When I started working at Better Business Bureau a few years ago, I considered myself a pretty sharp consumer; I knew the basic scam red flags: Requests to “verify” personal information, poor grammar, wire transfers out of the country, et cetera. But as with most things, the more I learned about effective scam tactics the more I realized how little I actually knew. The problem is that as soon as a new scam—or more often, a variation on an old scam—is recognized, the perpetrators are already moving on to the next scheme; but BBB is here to help.
A large part of my job is identifying, tracking and verifying emerging scam trends—like this phone scam, this charity scam and this door-to-door scam—that are likely to affect consumers or small businesses in Alaska, Oregon and Western Washington. Fortunately, there aren’t that many completely novel scams left, making my job just a little bit easier. However, every once in awhile I’m reminded that the scammers who commit these crimes are just as smart as the agencies that try to shut them down. The Negative Review Blackmail Scam is no exception. The following email showed up in my inbox:
TL;DR: “Pay me $1,500 or I will blast out negative reviews about your company.” and “Failure to comply means the end of your business.” Complete with a bunch of spelling and grammar mistakes…
Small Business Owners: Take these threats very seriously. Online reviews and word-of-mouth are significant factors that drive purchasing decisions and can have a considerable impact on reputations.
BBB offers advice to recipients of similar emails:
- Do not pay any money. It is unlikely that scammers will cease harassment once they realize that businesses are compliant.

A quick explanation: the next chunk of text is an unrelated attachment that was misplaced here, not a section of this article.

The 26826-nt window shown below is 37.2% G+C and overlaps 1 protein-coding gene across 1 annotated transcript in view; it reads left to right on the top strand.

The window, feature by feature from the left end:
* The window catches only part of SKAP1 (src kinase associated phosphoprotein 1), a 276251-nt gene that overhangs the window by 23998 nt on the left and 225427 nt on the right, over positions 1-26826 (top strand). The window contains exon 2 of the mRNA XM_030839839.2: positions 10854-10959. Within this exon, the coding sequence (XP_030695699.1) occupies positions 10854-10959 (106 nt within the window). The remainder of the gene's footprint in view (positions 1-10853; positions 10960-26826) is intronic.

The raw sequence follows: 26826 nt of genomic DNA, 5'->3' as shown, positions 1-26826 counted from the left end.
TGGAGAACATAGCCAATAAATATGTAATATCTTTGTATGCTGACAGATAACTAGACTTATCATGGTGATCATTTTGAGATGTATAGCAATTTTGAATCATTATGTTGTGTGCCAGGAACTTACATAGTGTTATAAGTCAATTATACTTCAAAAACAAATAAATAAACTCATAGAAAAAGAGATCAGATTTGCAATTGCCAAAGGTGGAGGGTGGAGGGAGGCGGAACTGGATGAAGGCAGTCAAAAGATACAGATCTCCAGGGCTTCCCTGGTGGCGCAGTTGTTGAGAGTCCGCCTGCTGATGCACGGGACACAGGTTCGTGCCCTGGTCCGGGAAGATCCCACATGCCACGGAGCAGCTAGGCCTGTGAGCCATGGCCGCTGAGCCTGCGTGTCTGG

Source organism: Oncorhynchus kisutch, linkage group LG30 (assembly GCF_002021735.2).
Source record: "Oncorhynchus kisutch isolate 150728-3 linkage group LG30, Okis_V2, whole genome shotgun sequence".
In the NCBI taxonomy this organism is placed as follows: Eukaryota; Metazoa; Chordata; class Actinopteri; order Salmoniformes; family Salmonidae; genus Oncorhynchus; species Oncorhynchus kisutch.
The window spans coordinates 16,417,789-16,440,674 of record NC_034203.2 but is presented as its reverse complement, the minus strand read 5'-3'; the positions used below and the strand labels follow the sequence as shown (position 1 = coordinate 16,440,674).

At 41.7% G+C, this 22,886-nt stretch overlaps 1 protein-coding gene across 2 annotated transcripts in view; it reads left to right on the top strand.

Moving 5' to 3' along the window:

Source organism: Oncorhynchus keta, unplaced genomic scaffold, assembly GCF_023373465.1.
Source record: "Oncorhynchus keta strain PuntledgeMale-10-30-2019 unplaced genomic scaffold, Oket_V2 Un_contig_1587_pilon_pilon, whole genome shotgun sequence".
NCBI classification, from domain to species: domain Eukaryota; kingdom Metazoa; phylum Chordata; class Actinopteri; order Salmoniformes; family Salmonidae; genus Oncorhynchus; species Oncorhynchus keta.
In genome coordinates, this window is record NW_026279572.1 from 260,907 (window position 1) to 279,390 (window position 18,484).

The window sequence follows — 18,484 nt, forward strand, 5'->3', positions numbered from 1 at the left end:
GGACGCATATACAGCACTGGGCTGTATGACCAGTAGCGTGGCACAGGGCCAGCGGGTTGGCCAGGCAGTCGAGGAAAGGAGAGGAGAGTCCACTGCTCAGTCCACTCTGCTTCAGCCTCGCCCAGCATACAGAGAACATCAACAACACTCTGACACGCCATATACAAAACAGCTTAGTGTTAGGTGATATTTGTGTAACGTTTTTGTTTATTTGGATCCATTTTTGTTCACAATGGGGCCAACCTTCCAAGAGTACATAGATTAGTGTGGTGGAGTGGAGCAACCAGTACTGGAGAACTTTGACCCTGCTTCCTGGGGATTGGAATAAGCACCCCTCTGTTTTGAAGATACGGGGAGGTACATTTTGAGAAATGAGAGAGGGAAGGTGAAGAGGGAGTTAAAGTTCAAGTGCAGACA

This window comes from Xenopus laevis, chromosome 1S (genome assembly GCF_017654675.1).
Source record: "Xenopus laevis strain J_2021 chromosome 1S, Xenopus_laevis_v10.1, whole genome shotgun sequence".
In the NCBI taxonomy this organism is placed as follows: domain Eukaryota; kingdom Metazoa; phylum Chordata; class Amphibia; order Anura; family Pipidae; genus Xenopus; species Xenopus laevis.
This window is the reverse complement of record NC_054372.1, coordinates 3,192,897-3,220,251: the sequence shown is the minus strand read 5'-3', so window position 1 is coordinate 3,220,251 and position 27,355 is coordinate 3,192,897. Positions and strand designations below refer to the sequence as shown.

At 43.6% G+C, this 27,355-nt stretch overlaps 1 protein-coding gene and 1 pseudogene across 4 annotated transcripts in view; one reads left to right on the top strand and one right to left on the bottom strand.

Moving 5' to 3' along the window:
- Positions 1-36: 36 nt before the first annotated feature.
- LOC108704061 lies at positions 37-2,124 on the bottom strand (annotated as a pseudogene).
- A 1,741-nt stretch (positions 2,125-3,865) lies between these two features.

- Collect all relevant information—like senders’ names, email addresses and any threats that are made—and print copies.
- File a report with the local police bureau; many areas have special departments for Internet crimes.
- File a complaint with the Internet Crime Complaint Center at ic3.gov.
- Aggressively monitor online listings for new reviews and immediately flag those that are fraudulent or unverifiable; many review sites now offer options to report suspect reviews or blackmail. Google Alerts is a great way to monitor online mentions.
- Consider posting updates on social media, directory listings or other business websites to notify potential customers.
- Contact BBB. Many scams move from region to region and if this ploy begins to happen in our area, BBB can notify and protect other local small businesses from falling victim.
Remember, third-party review websites are not legally responsible for content that is submitted by their users so it is unlikely that expensive lawsuits would be successful; while most of these sites employ strict scrubbing policies to prevent fraud it is still estimated that fakes account for 10-30 percent of all online reviews. The most important tool that small business owners and employees have to protect livelihoods is learning how to spot fakes. Check out Consumerist’s article: 30 Ways You Can Spot Fake Online Reviews
Encourage your customers to submit reviews at bbb.org, where they will be reviewed before they are posted. Verified reviews from a brand you trust.
If you have received an email like this, please share your experience in the comments.